On the other hand, shave removals are distinct from excisions (CPT codes 11400 – 11646), which must penetrate the dermis to the subcutis. Furthermore, margins are included in skin lesion excisions since an excision treatment aims to remove the whole lesion and a margin of normal skin surrounding it.

Shaving (CPT 11300 – CPT 11313) eliminates the entire lesion without penetrating the fat. (Moles are the most commonly shaven lesions).

There are codes for shaving lesions (CPT 11300 – CPT 11313) and biopsies of lesions (CPT 11100 – CPT 11101), but no codes for shaving biopsies of lesions. Therefore, the physician must properly document if he is doing a shave or a biopsy.

There are two distinct portions of CPT for these procedures. First, the physician must address the clinical documentation. Some shave removal codes are less valuable (reimbursed less) than a biopsy. If a payor examines the record with confusing vocabulary, they may pay for the lower-valued operation.

CPT 11300 – CPT 11303: These services include local anesthesia. These services include chemical or electrical wound cauterization. Use CPT 11400 – CPT 11406 for the removal of a benign lesion. Use CPT 11600 – CPT 11606 for the removal of a cancerous tumor.

Report CPT 99000 for handling or transportation if related staff transports the specimen to an outside laboratory. When the physician provides these treatments in an emergency department, it is inappropriate to report supplies.

The coder can document the ‘supplies’ for physician offices using the appropriate HCPCS Level II code. Then, to determine coverage, contact the specific payer.

CPT 11305 — CPT 11308: The physician removes a single, enlarged epidermal or dermal lesion from the head, neck, hands, feet, or genitalia by shave excision. Underneath the lesion, the physician administers local anesthesia.

Then, he positions the scalpel blade against the skin close to the lesion. The lesion is excised from its base using a horizontal slicing motion by the physician. He does not require suturing, and he controls the bleeding using chemical or electrical cauterization.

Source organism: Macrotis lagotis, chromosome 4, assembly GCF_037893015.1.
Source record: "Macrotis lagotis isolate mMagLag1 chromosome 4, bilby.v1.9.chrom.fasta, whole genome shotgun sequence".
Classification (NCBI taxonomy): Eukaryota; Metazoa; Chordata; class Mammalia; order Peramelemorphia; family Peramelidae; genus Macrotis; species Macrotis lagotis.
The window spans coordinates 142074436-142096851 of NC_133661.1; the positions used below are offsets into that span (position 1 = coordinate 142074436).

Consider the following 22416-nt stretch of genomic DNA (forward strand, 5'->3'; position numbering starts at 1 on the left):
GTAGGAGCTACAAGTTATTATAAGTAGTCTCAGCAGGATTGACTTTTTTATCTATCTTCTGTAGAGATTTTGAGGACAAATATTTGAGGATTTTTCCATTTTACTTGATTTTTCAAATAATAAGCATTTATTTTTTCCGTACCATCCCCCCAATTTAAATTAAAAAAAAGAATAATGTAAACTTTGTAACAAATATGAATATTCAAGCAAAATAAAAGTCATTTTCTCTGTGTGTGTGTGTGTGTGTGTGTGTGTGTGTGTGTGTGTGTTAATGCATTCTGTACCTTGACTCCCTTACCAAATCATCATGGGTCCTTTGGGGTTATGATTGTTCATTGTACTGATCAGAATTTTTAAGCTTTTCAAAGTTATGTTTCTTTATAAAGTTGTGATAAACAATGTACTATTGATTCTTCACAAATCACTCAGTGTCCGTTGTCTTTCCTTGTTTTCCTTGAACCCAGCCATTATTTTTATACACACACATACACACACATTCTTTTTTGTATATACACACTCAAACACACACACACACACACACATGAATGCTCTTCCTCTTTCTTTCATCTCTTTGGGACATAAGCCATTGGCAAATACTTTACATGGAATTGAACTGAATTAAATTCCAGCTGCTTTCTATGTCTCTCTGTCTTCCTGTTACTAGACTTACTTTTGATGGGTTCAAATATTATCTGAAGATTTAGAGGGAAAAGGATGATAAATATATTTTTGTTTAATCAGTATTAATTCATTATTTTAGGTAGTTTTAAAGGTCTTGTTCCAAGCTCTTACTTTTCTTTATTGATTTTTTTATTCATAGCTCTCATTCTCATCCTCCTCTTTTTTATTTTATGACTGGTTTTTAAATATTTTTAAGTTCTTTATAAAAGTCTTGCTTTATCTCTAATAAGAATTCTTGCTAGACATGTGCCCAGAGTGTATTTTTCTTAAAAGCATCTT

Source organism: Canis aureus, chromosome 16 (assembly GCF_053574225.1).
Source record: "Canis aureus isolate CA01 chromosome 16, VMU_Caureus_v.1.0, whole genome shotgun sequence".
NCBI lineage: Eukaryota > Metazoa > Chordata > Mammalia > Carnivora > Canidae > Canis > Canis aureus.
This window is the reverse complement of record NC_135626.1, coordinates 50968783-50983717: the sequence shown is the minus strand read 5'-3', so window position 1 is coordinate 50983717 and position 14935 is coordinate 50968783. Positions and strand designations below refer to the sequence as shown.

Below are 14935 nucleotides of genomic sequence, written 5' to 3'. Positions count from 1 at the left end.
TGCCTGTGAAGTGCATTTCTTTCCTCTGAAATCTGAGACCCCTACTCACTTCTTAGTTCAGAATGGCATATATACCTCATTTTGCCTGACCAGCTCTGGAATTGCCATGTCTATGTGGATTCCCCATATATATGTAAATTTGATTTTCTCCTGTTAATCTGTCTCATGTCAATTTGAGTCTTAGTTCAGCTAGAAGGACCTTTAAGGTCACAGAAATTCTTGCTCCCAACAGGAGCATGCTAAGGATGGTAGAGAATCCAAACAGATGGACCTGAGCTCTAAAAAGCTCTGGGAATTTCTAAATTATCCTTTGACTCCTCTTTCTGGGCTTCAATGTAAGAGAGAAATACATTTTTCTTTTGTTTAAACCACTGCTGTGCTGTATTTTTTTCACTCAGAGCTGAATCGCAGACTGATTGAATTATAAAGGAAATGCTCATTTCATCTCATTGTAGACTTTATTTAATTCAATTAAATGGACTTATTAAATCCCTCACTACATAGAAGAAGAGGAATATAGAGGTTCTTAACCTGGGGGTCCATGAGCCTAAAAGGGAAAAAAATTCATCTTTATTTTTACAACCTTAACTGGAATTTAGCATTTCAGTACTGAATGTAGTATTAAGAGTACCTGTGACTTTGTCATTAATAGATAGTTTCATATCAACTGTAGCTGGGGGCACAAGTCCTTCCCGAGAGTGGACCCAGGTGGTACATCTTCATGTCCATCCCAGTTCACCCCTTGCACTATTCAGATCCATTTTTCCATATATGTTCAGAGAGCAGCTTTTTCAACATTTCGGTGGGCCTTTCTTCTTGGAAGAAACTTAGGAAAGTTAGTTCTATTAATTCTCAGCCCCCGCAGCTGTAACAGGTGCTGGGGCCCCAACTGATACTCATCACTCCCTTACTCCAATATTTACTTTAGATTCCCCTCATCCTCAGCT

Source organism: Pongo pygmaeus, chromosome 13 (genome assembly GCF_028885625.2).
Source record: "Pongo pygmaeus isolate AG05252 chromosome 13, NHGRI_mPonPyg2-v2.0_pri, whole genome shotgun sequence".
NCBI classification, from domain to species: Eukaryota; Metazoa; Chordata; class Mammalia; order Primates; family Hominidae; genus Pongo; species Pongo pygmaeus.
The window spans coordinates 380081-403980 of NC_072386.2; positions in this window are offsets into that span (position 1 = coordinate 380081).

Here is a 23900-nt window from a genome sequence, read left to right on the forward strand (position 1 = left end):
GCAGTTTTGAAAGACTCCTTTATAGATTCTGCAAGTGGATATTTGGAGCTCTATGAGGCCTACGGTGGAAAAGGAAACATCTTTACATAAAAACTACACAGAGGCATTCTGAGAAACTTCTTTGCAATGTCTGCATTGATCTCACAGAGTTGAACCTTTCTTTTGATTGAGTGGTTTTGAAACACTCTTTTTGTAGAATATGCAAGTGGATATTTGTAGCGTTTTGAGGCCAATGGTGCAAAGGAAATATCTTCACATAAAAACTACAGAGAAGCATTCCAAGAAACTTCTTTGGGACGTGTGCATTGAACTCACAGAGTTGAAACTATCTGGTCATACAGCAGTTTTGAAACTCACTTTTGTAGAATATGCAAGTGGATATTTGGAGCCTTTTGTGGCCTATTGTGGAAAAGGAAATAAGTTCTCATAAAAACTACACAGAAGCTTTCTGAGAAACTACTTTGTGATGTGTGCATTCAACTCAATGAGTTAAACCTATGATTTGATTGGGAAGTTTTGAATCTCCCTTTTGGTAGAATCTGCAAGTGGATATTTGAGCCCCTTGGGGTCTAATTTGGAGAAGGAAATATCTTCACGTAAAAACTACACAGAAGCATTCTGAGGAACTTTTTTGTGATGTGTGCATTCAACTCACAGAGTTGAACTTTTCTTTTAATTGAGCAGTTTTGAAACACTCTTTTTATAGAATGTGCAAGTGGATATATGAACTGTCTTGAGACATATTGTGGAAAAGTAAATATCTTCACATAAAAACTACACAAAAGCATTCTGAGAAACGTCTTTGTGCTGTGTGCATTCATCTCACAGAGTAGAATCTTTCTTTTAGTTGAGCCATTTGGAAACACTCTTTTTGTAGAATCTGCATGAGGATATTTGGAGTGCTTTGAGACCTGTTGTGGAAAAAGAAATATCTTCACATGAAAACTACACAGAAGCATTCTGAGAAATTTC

Use CPT 11305 for lesions with a diameter of 0.5 cm or less. Use CPT 11306 for lesions with a diameter of 0.6 cm to 1 cm, CPT 11307 for lesions with a diameter of 1.1 cm to 2 cm, and CPT 11308 for lesions larger than 2 cm.

If the physician indicates the additional time and effort, append modifier 22 and provide a cover letter and an operative report. These codes cover the chemical or electrocauterization of the wound. For example, use CPT 11420 – CPT 11426 to remove a benign lesion.

On the other hand, use CPT 11620 – CPT 11626 to remove a cancerous tumor. Surgical trays, A4550, are not independently paid by Medicare; however, other third-party payers may cover them. To determine coverage, contact the specific payer.

CPT 11310 — CPT 11313: The physician extracts a single, raised epidermal or dermal lesion from the face, ears, eyelids, lips, nose, or mucous membrane by shave excision. Underneath the lesion, the physician administers local anesthesia.

Next, he places a scalpel blade against the skin close to the lesion. Finally, the lesion is excised from its base using a horizontal slicing motion by the physician.

It does not require suturing, and the physician controls the bleeding using chemical or electrical cauterization — Report CPT 11310 for lesions with a diameter of 0.5 cm or less.

CPT 11311 for lesions with a diameter of 0.6 cm to 1 cm. CPT 11312 for lesions with a diameter of 1.1 cm to 2 cm, and 11313 for lesions larger than 2 cm. This treatment includes a local anesthetic.